So to candy coat their real issues and make themselves still relevant online, they are resorting to the tactic of breaking their own news, leveraging the video that they own (they still have failed to make the embed codes work correctly-which is an easy but manual fix). Oh I know they used “the Don” to say they are working on it, but really 3 plus weeks and they don't even have the basics done.

    They should worry much more about getting the information and data that used to exist imported and updated, than focusing on trying to become the center of “breaking news”.

  2. George Says:

    I thought the old site was just fine, especially once they implemented the embeddable video player.

  3. Attacking 90 Says:

    You cannot create buzz and excitement about yourself. Oh sure you can do great things (climb Mt Everest, fight crocodiles with your bare hands, create a league of exciting top-class soccer) and let other people know about it. The BUZZ however comes from people talking about you, not you talking about yourself. Check out my cool new haircut everyone! Nope, doesn't work does it?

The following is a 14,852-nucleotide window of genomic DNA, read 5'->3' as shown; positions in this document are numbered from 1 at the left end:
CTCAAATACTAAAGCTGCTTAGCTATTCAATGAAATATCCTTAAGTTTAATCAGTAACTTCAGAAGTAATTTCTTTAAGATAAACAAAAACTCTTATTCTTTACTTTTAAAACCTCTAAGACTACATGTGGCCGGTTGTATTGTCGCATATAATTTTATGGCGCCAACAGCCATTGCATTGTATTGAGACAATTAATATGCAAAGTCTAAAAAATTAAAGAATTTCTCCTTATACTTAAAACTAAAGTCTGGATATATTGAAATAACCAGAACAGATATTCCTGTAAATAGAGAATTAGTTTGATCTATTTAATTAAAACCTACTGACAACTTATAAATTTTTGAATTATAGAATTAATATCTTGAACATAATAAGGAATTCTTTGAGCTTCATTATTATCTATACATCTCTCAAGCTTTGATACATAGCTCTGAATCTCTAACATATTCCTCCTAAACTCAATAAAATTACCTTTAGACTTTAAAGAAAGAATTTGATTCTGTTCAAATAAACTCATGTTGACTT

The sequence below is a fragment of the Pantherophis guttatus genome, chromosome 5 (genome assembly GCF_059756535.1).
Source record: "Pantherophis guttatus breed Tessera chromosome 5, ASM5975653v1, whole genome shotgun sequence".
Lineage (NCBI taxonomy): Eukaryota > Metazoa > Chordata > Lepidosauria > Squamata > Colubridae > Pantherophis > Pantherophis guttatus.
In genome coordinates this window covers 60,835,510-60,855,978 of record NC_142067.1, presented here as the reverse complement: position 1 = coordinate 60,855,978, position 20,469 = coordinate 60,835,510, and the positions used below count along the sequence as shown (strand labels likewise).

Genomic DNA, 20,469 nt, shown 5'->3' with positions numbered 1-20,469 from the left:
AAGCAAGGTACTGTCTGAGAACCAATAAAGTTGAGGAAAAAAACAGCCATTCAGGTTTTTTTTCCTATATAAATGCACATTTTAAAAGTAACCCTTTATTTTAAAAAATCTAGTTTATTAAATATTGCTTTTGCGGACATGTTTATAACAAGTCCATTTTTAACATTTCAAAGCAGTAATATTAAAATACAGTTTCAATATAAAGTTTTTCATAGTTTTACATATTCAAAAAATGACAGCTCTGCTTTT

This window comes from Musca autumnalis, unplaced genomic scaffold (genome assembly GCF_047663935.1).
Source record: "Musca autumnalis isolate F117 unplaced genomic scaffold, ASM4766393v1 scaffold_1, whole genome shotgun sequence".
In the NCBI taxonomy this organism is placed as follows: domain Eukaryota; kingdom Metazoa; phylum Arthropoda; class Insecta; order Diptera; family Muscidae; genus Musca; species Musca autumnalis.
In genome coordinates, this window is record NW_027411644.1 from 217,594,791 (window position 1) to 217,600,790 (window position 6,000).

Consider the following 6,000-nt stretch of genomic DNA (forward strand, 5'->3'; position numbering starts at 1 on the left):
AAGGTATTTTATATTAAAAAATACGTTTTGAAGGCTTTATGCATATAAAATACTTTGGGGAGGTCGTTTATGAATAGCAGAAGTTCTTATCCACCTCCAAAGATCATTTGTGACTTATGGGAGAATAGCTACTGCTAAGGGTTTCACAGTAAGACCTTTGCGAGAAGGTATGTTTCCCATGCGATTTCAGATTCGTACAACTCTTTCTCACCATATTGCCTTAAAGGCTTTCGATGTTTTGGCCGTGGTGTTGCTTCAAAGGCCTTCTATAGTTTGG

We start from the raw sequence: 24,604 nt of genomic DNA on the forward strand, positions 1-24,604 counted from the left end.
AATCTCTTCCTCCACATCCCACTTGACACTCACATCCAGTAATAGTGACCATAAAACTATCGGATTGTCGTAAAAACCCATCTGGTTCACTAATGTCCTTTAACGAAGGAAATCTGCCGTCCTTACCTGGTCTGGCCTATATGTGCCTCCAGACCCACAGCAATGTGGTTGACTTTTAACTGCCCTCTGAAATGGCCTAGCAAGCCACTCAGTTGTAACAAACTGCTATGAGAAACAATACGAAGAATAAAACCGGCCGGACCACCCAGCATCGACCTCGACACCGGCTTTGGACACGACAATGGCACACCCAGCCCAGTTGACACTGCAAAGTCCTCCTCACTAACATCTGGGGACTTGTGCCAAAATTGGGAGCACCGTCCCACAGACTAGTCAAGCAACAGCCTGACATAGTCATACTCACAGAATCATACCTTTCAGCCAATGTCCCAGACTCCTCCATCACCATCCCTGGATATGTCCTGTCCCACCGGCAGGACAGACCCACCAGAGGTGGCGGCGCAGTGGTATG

They is very little buzz about the MLS, and what there is comes from a few vocal fans and independent media who are having a conversation about the sport they love. Their opinions, imperfect knowledge and conjecture are the basis of the conversation.

    Lets be honest, the quality of MLS soccer is highly variable. The system of management is highly unusual. The number of hard core soccer fans in the US who ignore the MLS is highly…. Err it is just really high!

    The MLS cause is done no good by the MLS scooping the media devoted to it, or by controlling the messaging around the league. It'd behoove them to assist the media in coming up with all sorts of divergent perspectives and information on the league – it's just more “stuff” out there to engage their intended market.

    If the MLS doesn't want people to get excited about their soccer league, they are doing the right thing, becoming the ultimate buzzkill.

  4. f4denz Says:

    Not so sure they are trying to create buzz, they just think they should be the outlet for news. MLS Quality is better every year, anyone who claims to be a hardcore soccer fan and fails to support the top division league where they live, well I would say they aren't anything close to hardcore.

    I do agree that MLS should be a place to go for stats, press releases, schedules and such, but when they try to become the news site, well I think they are in trouble.